Practice leaders must—among other responsibilities—manage employees, finances, regulatory issues, drug inventory, and relationships with referring physicians and hospitals, said Robin Zon, MD, of Michiana Hematology Oncology in Indiana. It’s imperative to train multiple staffers to take over if necessary. “Oncology has become much more complicated, especially over the last 5 to 10 years,” said Zon, chair of ASCO’s Government Relations Committee. “For a number of reasons, the environment in which we’re practicing has become so complex that you can’t wing it.”
As a first step, Zon suggests that physicians consider their organizational structure, staff members’ ages, and retirement plans. They should review the responsibilities of physician leaders and identify others who can step in if a leadership position is vacated.
One tool for preparing for leadership changes, whether sudden or planned, is a committee structure that exposes younger partners to different aspects of operations. At Zon’s practice, “all of us have designated responsibilities. If somebody retires, somebody else knows what the retiree knows,” she said.
Page advises setting up physician-led committees; at his practice, physicians who become partners are required to rotate chairmanships every 2 years. Doctors who show good leadership potential are then nurtured further.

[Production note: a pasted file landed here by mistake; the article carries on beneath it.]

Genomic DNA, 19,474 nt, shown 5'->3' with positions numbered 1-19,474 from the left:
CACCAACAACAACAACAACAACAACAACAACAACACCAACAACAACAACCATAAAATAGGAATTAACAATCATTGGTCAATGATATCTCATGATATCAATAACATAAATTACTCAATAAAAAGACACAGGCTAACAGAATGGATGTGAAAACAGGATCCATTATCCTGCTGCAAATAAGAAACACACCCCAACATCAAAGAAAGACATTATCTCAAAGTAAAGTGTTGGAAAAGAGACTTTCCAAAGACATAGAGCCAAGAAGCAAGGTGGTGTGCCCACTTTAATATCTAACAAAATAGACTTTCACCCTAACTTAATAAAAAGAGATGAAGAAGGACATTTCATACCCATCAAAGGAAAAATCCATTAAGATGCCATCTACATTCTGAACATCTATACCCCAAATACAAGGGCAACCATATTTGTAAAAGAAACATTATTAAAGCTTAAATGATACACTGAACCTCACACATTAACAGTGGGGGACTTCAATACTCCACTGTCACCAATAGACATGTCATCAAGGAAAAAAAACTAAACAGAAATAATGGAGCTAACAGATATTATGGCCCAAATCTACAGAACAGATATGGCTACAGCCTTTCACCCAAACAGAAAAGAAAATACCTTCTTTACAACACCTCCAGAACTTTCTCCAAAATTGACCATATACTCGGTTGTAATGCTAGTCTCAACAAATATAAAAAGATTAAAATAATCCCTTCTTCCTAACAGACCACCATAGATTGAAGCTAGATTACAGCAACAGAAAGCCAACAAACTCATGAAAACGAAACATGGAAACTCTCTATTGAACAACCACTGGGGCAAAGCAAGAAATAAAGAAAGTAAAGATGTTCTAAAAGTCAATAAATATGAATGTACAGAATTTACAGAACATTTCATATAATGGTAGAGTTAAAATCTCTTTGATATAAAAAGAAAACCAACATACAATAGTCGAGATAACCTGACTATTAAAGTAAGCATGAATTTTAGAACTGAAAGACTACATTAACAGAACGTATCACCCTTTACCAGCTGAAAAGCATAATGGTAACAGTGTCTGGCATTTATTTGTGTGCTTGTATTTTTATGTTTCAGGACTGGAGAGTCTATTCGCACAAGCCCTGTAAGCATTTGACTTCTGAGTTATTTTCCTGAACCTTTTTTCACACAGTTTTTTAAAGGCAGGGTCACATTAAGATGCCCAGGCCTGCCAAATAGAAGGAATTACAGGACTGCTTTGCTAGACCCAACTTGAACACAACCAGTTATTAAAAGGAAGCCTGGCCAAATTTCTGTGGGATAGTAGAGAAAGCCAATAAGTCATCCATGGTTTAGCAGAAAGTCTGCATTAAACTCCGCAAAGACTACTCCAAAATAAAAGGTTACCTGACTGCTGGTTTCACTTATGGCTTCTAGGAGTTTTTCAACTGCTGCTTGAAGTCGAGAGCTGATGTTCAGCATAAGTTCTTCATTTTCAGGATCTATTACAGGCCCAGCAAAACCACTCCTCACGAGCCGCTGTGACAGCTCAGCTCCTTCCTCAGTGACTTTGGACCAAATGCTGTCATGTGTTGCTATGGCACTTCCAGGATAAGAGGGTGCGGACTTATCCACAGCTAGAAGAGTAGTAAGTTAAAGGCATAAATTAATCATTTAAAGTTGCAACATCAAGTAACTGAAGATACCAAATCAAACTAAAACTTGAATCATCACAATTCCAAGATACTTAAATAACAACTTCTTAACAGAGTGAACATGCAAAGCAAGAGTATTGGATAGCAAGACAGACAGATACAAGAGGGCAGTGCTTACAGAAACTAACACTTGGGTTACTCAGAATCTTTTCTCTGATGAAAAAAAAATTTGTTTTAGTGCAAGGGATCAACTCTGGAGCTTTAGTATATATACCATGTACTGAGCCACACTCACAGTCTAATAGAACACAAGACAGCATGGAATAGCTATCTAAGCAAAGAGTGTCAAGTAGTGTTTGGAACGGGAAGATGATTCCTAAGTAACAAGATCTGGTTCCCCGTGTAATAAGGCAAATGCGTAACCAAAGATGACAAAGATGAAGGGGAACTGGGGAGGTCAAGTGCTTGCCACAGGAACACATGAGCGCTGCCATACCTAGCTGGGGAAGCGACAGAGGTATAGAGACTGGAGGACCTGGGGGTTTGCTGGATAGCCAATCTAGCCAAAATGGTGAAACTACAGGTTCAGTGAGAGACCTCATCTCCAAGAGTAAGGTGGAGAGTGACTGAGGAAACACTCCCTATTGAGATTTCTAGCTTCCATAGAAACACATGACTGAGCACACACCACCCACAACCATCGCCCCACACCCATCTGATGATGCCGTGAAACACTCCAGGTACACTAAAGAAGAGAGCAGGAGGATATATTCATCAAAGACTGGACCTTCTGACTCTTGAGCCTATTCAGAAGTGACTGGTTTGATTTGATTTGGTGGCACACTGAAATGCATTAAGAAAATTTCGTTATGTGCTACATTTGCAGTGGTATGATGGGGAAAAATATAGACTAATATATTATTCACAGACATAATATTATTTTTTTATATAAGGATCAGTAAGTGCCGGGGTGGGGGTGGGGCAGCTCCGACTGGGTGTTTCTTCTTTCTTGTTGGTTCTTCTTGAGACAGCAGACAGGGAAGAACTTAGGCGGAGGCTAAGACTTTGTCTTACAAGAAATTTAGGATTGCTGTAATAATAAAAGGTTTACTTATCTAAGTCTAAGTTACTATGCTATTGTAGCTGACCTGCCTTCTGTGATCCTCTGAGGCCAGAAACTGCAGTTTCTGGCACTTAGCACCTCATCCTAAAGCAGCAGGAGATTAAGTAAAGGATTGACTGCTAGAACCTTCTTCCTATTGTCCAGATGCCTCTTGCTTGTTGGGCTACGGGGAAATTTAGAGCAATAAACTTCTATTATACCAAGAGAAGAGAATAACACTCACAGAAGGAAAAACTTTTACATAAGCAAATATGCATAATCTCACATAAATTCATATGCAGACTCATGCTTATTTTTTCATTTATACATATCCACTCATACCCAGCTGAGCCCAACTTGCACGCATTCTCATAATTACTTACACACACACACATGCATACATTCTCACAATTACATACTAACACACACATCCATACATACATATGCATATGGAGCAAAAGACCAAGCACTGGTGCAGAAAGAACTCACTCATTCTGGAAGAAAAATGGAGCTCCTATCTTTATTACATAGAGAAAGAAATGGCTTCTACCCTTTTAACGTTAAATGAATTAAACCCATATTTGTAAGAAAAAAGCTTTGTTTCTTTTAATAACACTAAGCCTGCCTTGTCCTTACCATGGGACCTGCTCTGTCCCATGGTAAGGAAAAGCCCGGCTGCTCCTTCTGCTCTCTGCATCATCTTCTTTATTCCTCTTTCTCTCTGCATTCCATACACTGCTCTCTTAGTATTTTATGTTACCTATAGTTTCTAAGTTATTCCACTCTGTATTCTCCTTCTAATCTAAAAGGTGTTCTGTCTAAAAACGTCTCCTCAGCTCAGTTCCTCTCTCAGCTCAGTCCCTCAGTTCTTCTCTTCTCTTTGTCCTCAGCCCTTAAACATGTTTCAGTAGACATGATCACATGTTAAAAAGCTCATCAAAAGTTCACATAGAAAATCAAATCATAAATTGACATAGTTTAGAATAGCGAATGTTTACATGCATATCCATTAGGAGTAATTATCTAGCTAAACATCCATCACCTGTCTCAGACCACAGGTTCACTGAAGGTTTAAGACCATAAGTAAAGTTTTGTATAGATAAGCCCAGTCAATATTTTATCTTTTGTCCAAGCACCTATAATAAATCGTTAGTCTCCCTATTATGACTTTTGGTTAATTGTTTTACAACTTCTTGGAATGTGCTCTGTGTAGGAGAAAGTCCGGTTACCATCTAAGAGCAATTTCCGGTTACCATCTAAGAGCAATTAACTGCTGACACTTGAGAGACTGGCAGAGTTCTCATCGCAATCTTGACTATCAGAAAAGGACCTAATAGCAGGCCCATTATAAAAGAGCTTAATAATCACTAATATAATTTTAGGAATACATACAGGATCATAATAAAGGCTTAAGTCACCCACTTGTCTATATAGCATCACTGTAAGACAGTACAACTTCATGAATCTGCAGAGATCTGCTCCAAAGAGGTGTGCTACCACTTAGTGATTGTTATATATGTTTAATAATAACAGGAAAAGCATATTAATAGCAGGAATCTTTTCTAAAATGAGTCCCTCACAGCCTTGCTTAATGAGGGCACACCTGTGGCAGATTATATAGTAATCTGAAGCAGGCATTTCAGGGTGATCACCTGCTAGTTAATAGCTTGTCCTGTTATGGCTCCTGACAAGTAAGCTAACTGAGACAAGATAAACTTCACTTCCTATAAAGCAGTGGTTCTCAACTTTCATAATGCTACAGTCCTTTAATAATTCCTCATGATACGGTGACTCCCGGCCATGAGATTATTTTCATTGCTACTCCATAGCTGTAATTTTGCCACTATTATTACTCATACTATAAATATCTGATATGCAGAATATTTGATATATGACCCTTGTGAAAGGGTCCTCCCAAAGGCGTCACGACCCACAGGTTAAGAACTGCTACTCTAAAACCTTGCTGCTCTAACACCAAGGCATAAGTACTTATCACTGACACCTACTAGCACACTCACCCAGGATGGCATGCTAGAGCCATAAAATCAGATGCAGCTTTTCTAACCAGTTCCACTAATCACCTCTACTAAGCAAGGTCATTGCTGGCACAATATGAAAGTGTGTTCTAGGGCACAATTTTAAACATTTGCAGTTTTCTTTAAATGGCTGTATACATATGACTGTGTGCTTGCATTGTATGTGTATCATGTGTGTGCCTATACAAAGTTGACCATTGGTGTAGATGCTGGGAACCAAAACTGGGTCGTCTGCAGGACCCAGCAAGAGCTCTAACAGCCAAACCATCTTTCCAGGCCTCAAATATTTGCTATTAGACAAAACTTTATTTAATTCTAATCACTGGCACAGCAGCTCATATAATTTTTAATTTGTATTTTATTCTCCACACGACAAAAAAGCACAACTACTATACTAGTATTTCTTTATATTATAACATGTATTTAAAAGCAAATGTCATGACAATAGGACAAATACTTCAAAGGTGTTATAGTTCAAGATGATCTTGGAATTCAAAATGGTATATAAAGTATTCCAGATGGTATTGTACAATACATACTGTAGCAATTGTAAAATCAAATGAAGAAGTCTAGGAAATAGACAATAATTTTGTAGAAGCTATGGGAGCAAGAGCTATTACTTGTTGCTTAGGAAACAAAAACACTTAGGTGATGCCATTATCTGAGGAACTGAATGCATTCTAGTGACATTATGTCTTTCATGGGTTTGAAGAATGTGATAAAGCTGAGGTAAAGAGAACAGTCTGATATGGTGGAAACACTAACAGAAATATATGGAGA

Preparing for the future also requires taking advantage of natural opportunities. Pundaleeka ran Joliet Oncology for 35 years, so his departure was a “huge, huge change,” Sidhu said. The 9 other partners set transition deadlines and met regularly to make decisions. Rather than simply picking a new chief, they voted to institute periodic elections. They created a vice presidency and included the director of clinical research in the leadership. It became clear that everyone wanted to change the compensation structure, so it was revised to define the financial benefits that practice leaders receive when the business does well, Sidhu said.
At the cancer center, the need for representation on a board of local hospital provided an opportunity for leadership development. Page’s schedule was packed, so he asked a younger doctor from his practice to take the position with the accountable care organization, and the hospital board members recommended that she take business leadership development courses at a local university. “I could have served on that board, but instead we gave her the opportunity,” Page said. A reduced clinic workload on Fridays allowed her to take classes, and she gained skills that will help the practice and advance her career.
Future leaders can hone skills not just through MBA programs and business certification courses but also through programs designed specifically to train oncologists in business matters, Zon said. ASCO offers a yearlong Leadership Development Program; a new annual business conference; practice-management classes as part of ASCO University; the PracticeNET business evaluation program, which includes peer meetings; and ASCO COME HOME, a program to aid implementation of the Medicare Access and CHIP Reauthorization Act.